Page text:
“The Witches are dying.” Choking back tears, Diah Madini croaked the last few syllables. Her long, slender fingers trembled against the top of a glowing pile of multicolored crystals, and her eyes rolled back in her head until just the whites were visible. “Dozens are falling ill across Edovan every day.” Her pupils shot back down. “I can’t see why, Your Majesty.”
Queen Zorana sat across from Qoria’s High Seer, silent as she took in the old woman’s words, and Ciella watched from just outside the doorway. Ciella inhaled slow, quiet breaths and covered her driyard’s muzzle to avoid drawing their attention.
“I suppose that’s why they called this urgent meeting,” Zorana said as she rose from the couch with a grace that could only come from fifty-four years in the palace. Not even her crown dared to tilt out of place. “They didn’t say much through the mirror. Just that it had to happen today but didn’t require council from each kingdom.”
“I can see why Shani wants to keep it between us. It’s best that the Witches’ deaths remain a secret for now, and it’s too important to put off until the next Coming of Kingdoms. If it’s related to magic, the other kingdoms would be of no assistance if the Children of Magic can’t even help. Has Ayanda had the staff prepare for our guests?”
Zorana sighed and shook her head. “I did. Ayanda didn’t think to, as usual. She’s not catching on to queenhood as quickly as I’d expected her to. She won’t be taking the throne anytime soon, but…” She paused and tossed a glance over her brown shoulder. “Ciella, you’re loud.”
Ciella gasped and released her pet. The striped, four-legged creature ran to Zorana so fast that his mane almost caught wind. “Cedric, down!” Ciella said as he stood on his hind legs, placing his paws on Zorana’s shoulders. She set her sights on her mother, who stroked the animal’s fur. “Well, someone has to be thinking something. Ayanda clearly doesn’t do it.”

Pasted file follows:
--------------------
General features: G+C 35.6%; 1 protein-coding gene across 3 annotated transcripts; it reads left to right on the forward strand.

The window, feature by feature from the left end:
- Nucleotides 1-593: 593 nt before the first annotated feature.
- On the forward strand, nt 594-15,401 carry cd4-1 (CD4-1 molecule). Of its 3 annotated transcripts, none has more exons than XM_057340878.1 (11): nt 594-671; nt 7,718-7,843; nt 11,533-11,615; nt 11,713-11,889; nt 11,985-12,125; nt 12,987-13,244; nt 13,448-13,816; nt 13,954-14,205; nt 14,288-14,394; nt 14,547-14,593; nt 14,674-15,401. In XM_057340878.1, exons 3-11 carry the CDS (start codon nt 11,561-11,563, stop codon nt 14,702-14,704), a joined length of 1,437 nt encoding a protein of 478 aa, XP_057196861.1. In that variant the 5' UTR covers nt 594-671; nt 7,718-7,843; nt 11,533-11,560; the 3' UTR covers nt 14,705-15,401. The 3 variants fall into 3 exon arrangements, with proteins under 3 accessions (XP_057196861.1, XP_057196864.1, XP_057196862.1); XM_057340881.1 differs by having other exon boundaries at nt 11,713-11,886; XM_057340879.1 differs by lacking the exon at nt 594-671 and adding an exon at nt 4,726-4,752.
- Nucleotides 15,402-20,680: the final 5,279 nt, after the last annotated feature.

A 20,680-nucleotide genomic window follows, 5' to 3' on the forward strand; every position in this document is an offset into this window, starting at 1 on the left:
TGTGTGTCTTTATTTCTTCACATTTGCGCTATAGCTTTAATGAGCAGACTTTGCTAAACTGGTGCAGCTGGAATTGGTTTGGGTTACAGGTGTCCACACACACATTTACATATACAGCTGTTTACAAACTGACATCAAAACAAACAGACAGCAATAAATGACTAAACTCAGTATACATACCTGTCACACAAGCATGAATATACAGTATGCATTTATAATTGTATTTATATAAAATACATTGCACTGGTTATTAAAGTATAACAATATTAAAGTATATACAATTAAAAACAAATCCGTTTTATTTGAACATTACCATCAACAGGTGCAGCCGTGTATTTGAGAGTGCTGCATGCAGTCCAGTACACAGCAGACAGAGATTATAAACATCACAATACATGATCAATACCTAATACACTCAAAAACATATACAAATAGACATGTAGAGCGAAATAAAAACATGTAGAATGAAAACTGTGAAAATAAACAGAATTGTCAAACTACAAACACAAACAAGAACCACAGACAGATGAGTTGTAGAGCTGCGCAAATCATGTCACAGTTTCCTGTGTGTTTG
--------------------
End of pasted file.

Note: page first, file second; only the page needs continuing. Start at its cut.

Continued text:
At twenty-nine years old, Ayanda was ten years her sister’s senior, and in Ciella’s opinion, a prime example of why age didn’t matter. She hesitated to say the ancestors had made a mistake with their birth order, but… Ayanda couldn’t even make sure the chefs made dinner.
I didn’t know being the firstborn daughter made being incompetent okay.
“Don’t talk about your sister that way,” Zorana said.
“I didn’t talk about her that way.”
“Don’t think about her that way either.”
“You can read my thoughts, Mom, but you don’t get to control them.”
Zorana stared at her youngest child, and Ciella found herself fighting the urge to walk toward her mother. Her will wasn’t stronger than Zorana’s magic, though, so her feet moved despite her desire not to. Once they were within a couple inches of each other, Zorana released her mental hold on Ciella.
“Edovan’s situation isn’t a matter that concerns you. This is between me, them, and Diah. Ayanda has to know because she’ll be taking my place on the throne one day.”
Ciella scoffed. “Everything that happens in this palace—in this kingdom—concerns me. Qoria belongs to me too.” She pushed her patch of gray locs out of her face, merging them with the rest of the black bunch. “International affairs are important and I should know if Edovan is in trouble.”
“So young yet so strong-minded. Stubborn too,” Diah said. “A bit of humility would do you good, child.”
“My name isn’t child. It’s Princess Ciella II.”
“I watched your mother grow up. I guided her through your upbringing. I was there when they named you, and I was there when you learned how to say your name.” Diah waved her hand, and Ciella’s crown fell. “Your authority over Qoria’s residents doesn’t extend to me. I raised you, child.”
Cedric retrieved Ciella’s crown with his teeth and stood to give it to her. On his hindlegs, he matched Ciella’s height of five feet, nine inches.